This is Part 3 of a 3 part series originally entitled: Who’s Going To Amazon Healthcare?
As with any “change the world” undertaking, getting started is never easy. Amazon didn’t become the second most valuable retailer in the world ($81 billion market cap) by initially offering any product to any customer anywhere at any time. They started off selling books online out of Mr. Bezos’ garage. As they expanded into other products, they fast became public enemy #1 to every retailer on the planet. This realization gave birth to Amazon’s Merchant Partnership program which seemingly gives them unlimited growth potential. While still competitors, Merchant Partners embrace amazon.com as a strategic distribution partner with reach very difficult to achieve on their own.
Amazon did not invent the Internet. They simply leveraged it to become the first retail super power exclusively peddling its wares in cyberspace. Many followed their lead, including bricks and mortar retailers who feared losing market share to Internet upstarts, as well as traditional competitors who were early Internet adopters. By comparison, the field of telemedicine is where Internet retailing was in the early 1990’s. There’s a lot of experimentation going on, but no one has emerged as the 800 pound telemedicine gorilla. While the idea of “IU TeleHealth Services” is certainly intriguing and eventually inevitable, the gorilla is likely to emerge from less traditional roots, as Amazon did.
If They Will Come…Who Will Build It?
What about THE Exchange? Who’s most likely to build the network that the entire world will rely upon to secure, store and transmit highly confidential and potentially life-saving personal health information? Surely no government would be entrusted with such a mission critical system connecting every nation on earth. Some healthcare systems (public and private) have the resources to pull it off, however, other providers would be reticent to share their patient data with what could become a formidable competitor. Certainly the large outsourcer/systems integrators like IBM and Accenture could handle the challenge, but they may prefer to re-invent the wheel with all of their clients versus building a global solution they could all piggyback upon. For the same reason, Cisco Systems will likely be content to sell its products to all telemedicine providers versus becoming one.
While it’s unlikely that any of the above mentioned entities will build, own and control THE Exchange; that does not preclude any or all of them from investing in the firm that does. In fact, given the magnitude of the project, it’s difficult to imagine how anyone could succeed without such help. For example, a progressive hospital system might partner with a systems integrator to build an internal telemedicine exchange. To compensate the hospital for over designing the software with THE Exchange in mind, they could be granted an equity stake in the new enterprise. This would also guarantee the hospital seamless integration into THE Exchange once it’s up and running. Not a bad deal.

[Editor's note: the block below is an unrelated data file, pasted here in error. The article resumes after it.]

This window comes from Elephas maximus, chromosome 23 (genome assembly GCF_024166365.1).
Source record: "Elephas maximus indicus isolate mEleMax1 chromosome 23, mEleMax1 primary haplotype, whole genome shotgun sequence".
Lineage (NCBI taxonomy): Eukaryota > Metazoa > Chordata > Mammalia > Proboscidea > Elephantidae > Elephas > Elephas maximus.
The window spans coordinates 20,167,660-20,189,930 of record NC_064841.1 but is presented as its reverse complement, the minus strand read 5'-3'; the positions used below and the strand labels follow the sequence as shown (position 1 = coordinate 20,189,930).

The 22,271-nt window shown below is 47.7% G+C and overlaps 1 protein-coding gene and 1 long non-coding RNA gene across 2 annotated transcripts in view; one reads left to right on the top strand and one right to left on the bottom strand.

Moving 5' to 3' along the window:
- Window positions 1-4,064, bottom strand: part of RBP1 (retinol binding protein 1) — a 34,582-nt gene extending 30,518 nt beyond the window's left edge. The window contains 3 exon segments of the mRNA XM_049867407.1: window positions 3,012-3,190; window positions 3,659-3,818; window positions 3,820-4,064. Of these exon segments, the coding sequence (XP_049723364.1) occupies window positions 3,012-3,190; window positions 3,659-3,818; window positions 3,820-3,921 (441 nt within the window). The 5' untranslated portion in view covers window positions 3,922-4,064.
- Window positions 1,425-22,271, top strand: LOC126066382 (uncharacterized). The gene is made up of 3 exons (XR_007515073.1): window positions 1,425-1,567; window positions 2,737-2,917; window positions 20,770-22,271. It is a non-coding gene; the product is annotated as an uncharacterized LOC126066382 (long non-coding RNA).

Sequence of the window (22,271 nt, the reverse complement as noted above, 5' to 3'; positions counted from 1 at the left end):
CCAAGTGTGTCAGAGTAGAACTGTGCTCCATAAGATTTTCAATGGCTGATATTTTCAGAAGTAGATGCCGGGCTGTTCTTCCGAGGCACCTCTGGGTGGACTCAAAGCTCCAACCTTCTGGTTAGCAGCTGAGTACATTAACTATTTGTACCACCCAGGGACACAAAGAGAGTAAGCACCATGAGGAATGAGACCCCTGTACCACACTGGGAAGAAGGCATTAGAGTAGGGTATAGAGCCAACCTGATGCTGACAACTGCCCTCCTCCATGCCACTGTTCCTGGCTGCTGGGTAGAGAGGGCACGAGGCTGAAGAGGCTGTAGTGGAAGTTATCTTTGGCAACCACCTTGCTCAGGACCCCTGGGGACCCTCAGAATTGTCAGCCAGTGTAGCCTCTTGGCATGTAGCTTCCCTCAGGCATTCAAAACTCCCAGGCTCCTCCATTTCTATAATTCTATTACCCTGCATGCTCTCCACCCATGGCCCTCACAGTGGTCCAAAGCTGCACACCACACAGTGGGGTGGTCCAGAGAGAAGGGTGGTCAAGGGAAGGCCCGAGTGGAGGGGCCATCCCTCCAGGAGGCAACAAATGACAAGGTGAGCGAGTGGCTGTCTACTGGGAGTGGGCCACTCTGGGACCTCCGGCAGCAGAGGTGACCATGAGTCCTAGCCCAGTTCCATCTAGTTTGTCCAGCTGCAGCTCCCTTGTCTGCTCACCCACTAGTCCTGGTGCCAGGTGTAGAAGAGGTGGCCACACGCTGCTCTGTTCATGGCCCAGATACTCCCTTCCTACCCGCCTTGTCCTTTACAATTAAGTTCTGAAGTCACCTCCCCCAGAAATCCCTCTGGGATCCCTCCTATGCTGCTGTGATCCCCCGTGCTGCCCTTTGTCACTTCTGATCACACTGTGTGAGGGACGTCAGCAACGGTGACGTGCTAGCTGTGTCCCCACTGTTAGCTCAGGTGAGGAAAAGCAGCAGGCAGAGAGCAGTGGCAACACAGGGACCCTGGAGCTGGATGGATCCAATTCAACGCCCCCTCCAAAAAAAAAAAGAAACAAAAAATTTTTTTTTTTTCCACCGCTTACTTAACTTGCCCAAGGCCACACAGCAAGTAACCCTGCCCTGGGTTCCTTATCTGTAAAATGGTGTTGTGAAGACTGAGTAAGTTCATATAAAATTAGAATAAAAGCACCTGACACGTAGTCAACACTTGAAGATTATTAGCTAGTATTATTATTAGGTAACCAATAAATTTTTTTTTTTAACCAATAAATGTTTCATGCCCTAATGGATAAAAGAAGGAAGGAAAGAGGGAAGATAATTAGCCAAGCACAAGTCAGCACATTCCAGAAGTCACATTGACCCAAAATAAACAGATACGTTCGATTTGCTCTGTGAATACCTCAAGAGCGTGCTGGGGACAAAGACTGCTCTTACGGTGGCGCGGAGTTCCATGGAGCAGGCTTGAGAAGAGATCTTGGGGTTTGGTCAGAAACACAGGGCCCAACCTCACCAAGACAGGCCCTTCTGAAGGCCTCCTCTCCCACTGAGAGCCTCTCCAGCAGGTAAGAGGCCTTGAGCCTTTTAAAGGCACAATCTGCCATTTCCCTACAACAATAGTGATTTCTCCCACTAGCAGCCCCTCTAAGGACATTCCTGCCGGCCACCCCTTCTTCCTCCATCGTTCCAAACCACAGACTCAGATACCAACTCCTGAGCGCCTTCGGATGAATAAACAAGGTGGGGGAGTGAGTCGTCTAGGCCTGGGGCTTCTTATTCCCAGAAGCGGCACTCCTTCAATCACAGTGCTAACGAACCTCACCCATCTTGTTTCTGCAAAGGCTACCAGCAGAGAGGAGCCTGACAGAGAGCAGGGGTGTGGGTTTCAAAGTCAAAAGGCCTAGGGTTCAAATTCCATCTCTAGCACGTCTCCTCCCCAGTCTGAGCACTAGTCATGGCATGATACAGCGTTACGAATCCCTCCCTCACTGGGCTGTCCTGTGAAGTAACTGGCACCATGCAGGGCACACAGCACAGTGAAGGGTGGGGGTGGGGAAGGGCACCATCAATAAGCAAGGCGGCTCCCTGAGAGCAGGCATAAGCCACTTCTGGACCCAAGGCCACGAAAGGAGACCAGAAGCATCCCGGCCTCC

It’s possible that a single entity could become both the Amazon provider of telemedicine services AND the owner of THE Exchange (“THEx”). Like Amazon did with their Merchants Partnership program, such a firm could convince other healthcare providers that they’d only be taking the overflow cases they couldn’t handle, while serving their telehealth exchange needs. This would give participating providers theoretically unlimited capacity, because they would have access to both THEx physicians and those of every member provider. The days of “no longer taking new patients” would be gone.
A Possible Play for Health Insurers
Though possible, it is unlikely that a single entity will become both a preeminent provider of telemedicine services and the owner of THEx. An ideal scenario would be one in which the Newco telemedicine provider is also an equity participant in the formation of THEx. This may be an interesting avenue for the larger health insurers to explore. Since they have a generally adversarial relationship with providers anyway, why not become a provider themselves? In fact, if someone’s going to “Amazon” the healthcare industry, wouldn’t it be more efficient for it to be someone who’s already intimately familiar with it? Hmmm…I wonder if Wellpoint and United Healthcare have considered this.
The coming telemedicine explosion will put increasing pressure on current healthcare providers to offer many of their services in a virtual manner. Some will seize the opportunity and prosper. Others will fall further and further behind their more progressive competitors. But, the BIG winners will be the new genre of healthcare providers who will exclusively provide telemedicine services. And, perhaps the biggest winner of all will be the firm who builds and operates the system that makes it all possible –
any patient…any provider …anywhere… any time. We call it THE Exchange…and we’re out to change the world with it.
Brad founded Ambassador Solutions, an IT consulting firm, in 1989 after starting his career with IBM in 1978. In 2016, in pursuit of his lifelong passion for the sanctity of life, Brad co-founded In Business for Life Inc. (501c3). On April 7, 2017 Brad launched the redemptive enterprise, MyBabysFamily.com, to help connect expectant parents in challenging pregnancy situations with families hoping to adopt a baby. Brad holds a BS Degree in Business from Indiana University and MBA from Taylor University. His life and business philosophies are chronicled in his book, In Business for Life.